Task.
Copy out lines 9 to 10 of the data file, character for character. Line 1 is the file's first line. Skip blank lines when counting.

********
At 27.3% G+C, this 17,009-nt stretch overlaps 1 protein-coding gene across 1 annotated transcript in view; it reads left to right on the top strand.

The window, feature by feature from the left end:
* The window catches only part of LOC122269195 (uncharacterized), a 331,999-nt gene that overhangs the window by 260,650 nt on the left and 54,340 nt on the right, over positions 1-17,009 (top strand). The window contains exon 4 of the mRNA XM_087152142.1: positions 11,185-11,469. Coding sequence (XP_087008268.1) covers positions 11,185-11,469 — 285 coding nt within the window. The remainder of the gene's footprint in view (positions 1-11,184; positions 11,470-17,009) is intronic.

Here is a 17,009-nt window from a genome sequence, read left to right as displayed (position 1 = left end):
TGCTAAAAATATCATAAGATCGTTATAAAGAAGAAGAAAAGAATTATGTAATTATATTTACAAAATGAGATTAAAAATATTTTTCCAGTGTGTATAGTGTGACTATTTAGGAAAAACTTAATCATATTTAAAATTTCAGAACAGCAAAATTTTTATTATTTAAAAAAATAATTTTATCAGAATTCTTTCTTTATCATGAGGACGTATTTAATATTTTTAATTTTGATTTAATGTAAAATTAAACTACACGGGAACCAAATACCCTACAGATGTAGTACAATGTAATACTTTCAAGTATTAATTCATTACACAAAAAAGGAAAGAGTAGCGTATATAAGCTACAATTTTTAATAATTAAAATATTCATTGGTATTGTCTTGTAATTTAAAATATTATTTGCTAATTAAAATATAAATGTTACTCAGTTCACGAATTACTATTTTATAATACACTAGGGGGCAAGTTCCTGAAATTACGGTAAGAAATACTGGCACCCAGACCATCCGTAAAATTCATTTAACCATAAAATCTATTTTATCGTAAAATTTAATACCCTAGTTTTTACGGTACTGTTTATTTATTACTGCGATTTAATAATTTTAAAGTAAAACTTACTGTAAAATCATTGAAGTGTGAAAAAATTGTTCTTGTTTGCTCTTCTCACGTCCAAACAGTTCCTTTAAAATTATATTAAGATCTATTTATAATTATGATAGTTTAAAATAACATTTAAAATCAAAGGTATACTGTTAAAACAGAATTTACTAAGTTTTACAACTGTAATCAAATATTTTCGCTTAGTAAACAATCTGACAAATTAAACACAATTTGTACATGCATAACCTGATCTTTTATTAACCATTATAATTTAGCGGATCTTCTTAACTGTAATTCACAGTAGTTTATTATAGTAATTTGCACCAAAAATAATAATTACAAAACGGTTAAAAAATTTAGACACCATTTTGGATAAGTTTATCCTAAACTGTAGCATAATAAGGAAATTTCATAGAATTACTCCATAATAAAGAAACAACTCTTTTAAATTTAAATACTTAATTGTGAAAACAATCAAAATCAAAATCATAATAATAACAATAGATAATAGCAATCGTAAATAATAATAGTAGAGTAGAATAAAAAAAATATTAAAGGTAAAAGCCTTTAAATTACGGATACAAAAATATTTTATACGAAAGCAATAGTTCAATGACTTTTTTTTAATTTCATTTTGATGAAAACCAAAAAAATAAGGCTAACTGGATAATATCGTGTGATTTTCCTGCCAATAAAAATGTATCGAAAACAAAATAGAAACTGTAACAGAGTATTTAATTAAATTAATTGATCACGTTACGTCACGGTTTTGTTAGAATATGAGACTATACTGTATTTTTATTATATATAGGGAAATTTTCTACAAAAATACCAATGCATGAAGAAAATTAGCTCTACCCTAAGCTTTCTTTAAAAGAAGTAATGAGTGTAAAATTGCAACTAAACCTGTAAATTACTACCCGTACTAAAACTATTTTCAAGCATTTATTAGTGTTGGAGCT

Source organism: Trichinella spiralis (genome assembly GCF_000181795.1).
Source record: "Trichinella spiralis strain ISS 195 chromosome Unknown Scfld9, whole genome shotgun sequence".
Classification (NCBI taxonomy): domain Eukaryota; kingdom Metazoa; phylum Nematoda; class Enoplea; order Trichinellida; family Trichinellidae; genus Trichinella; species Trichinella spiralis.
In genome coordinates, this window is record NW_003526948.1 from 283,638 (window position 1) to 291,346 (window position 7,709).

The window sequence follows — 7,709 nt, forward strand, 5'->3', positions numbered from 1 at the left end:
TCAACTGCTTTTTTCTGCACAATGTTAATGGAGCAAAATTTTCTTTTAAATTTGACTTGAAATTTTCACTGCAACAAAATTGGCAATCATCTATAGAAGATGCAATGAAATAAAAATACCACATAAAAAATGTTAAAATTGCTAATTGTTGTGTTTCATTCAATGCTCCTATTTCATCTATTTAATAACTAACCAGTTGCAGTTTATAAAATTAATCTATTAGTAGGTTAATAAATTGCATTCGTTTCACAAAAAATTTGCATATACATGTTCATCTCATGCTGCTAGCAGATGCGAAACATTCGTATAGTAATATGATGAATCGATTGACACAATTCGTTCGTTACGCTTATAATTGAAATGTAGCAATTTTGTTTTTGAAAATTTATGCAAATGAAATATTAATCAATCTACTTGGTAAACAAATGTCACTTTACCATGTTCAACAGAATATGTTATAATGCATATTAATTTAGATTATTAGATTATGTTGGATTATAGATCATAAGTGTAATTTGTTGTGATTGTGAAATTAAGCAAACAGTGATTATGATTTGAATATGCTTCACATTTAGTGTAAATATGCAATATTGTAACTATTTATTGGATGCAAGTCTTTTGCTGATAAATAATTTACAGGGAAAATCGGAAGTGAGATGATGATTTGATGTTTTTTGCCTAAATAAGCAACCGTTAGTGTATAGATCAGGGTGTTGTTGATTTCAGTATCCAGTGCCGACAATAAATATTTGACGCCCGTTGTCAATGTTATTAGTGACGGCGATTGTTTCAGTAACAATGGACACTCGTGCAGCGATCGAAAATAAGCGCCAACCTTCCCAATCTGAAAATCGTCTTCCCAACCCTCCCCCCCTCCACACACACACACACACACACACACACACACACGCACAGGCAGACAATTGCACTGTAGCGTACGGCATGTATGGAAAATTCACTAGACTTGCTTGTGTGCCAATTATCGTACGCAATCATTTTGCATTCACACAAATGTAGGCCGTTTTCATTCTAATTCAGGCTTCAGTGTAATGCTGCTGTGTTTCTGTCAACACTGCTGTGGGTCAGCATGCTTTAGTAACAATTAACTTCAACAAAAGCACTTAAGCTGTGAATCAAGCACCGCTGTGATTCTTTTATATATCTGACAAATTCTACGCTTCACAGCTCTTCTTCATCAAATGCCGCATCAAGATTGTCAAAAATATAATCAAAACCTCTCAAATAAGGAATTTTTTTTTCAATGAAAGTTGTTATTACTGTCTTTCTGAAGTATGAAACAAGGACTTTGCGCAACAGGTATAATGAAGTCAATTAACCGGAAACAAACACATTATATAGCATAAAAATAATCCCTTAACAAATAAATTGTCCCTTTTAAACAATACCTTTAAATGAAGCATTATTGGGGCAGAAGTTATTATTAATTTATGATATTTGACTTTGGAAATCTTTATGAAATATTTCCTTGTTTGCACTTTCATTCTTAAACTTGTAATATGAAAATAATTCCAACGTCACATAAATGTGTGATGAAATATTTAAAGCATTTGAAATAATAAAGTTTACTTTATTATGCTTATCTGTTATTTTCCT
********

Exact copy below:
In genome coordinates, this window is record NW_003526948.1 from 283,638 (window position 1) to 291,346 (window position 7,709).

The window sequence follows — 7,709 nt, forward strand, 5'->3', positions numbered from 1 at the left end: